Thursday, March 24, 2011

The Memory Keeper's Daughter

I'm still not sure how I feel about this book...The Memory Keeper's Daughter.  I wouldn't say it was bad, but I wouldn't say it was good either.  The premise is good, but in a story like this I'm not sure there is a good way to finish it without a sad ending.

Dr. David Henry is driving his pregnant wife, Norah, to the hospital on the night of an intense blizzard.  Caroline Gill, Henry's nurse, meets them at the hospital where David is forced to deliver his own children.  Norah gives birth to healthy twins and while Norah is lucid as her son is born, when her much smaller, weaker daughter is born the drugs have already started to drift Norah in and out of consciousness.  David notices immediately that his daughter has Downs Syndrome...and makes a life-changing decision based upon his childhood growing up with a sister with Downs Syndrome. 

David's own family was torn apart when his sister died young, therefore he thinks that his wife would be better off never knowing the true fate of their daughter.  He asks Caroline to take his daughter away to an institution for such special needs persons and then proceeds to tell his wife that Phoebe, their daughter, was stillborn...a blue baby.

Caroline follows Dr. Henry's instructions at first...until she gets to the facility.  It's awful; there's no way she could leave this sweet baby girl in such a place!  So, Caroline makes the decision to run away and raise the child on her own.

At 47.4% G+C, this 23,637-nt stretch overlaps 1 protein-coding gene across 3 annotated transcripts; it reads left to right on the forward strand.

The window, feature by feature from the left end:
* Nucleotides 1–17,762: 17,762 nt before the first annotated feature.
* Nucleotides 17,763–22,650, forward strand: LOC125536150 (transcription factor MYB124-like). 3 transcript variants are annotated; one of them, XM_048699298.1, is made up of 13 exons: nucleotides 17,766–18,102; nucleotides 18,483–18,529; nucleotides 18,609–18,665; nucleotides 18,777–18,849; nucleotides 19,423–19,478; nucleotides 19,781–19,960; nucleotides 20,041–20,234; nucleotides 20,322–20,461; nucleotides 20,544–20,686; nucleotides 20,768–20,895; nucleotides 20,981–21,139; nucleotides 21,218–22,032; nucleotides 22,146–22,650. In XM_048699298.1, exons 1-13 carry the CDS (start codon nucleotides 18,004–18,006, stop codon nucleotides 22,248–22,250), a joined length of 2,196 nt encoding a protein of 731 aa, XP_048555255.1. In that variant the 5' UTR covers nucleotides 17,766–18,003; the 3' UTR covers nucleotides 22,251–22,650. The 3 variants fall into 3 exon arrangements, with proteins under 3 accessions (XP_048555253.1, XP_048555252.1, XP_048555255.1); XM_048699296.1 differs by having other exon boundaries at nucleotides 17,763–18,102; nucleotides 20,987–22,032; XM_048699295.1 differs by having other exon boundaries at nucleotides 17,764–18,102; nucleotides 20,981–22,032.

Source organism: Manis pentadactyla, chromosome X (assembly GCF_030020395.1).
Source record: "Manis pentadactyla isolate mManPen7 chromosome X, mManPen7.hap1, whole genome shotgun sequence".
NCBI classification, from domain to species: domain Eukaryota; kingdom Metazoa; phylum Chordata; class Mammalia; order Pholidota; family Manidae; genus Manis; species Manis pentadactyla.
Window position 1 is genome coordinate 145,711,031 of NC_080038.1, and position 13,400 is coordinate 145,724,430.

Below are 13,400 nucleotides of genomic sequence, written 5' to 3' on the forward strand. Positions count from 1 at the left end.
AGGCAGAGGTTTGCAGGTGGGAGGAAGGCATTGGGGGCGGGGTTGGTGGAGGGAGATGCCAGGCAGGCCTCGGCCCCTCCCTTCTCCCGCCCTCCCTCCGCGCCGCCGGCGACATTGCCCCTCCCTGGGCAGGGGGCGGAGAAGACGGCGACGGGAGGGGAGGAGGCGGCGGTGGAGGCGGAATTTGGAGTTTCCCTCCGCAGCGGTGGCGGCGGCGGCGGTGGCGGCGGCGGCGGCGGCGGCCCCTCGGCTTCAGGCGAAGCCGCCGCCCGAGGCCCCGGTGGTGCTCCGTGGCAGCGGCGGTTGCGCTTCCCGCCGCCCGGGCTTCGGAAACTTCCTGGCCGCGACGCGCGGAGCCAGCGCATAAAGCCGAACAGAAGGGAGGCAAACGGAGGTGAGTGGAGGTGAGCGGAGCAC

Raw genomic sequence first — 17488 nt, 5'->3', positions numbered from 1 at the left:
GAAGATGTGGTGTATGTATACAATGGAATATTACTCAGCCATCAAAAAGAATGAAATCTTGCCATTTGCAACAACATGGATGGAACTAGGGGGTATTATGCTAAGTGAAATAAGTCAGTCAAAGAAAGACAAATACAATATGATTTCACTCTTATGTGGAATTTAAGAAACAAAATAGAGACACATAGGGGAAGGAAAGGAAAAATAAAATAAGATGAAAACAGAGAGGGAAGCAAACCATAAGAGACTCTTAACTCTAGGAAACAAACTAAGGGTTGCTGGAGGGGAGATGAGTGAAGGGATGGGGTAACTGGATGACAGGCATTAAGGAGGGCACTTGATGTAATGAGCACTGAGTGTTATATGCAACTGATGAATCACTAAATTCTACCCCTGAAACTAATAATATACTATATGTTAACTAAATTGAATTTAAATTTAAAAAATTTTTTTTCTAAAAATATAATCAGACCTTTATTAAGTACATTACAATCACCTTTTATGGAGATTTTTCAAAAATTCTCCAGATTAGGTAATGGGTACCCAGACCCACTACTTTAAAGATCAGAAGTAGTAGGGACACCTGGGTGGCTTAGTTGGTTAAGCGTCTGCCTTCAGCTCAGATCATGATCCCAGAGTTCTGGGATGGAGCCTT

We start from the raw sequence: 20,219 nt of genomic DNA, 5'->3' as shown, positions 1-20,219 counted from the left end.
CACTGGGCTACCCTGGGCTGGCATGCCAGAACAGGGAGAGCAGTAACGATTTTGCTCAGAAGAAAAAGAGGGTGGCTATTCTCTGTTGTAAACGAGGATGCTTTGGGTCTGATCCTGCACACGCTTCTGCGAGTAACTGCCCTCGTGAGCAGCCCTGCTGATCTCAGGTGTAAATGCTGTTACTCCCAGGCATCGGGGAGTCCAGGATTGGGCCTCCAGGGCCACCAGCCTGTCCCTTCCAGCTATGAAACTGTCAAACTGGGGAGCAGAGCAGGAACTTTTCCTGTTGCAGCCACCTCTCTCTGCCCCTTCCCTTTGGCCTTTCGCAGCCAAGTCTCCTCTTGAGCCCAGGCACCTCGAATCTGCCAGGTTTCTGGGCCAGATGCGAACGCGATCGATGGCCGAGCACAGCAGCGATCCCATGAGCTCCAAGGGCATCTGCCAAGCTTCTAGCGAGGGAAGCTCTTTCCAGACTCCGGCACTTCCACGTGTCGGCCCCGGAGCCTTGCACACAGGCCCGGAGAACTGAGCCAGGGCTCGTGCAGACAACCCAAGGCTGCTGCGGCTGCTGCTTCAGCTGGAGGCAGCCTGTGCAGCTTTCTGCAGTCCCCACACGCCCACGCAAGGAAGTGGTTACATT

The rest of this novel details the effects that David Henry's decision makes on everyone's lives.

The main question that I think this novel asks is Norah's predicament:

Is it worse to lose a child at birth


to have a special needs child?

Which would you think is harder?  I think the answer to this question depends upon who you ask and can vary based upon that person's circumstances.  Regardless, I think this should have definitely been a choice Norah Henry was offered.  Everyone in this novel's life would have been dramatically different if Norah had been given a choice.

The Lifetime channel made this book into a television movie.  I have it recorded on my DVR and intend to watch it soon.  If you want to know what happens and don't necessarily want to read the book, check the Lifetime website and you can find out when the next showing is.  Here's the preview:

Now, back to the actual book...would I recommend it?  I don't I said at the beginning of this review, this book left me feeling unsure.  This is definitely one of those topics that is very hard.  Have you read this book?  What are your thoughts?  If you haven't and decide to read it...let me know.  I'm still a little "hung in the balance."

1 comment:

  1. I've not read the book, but I've seen the movie and it doesn't leave with a warm fuzzy either. It just leaves you...that is all there is to it.



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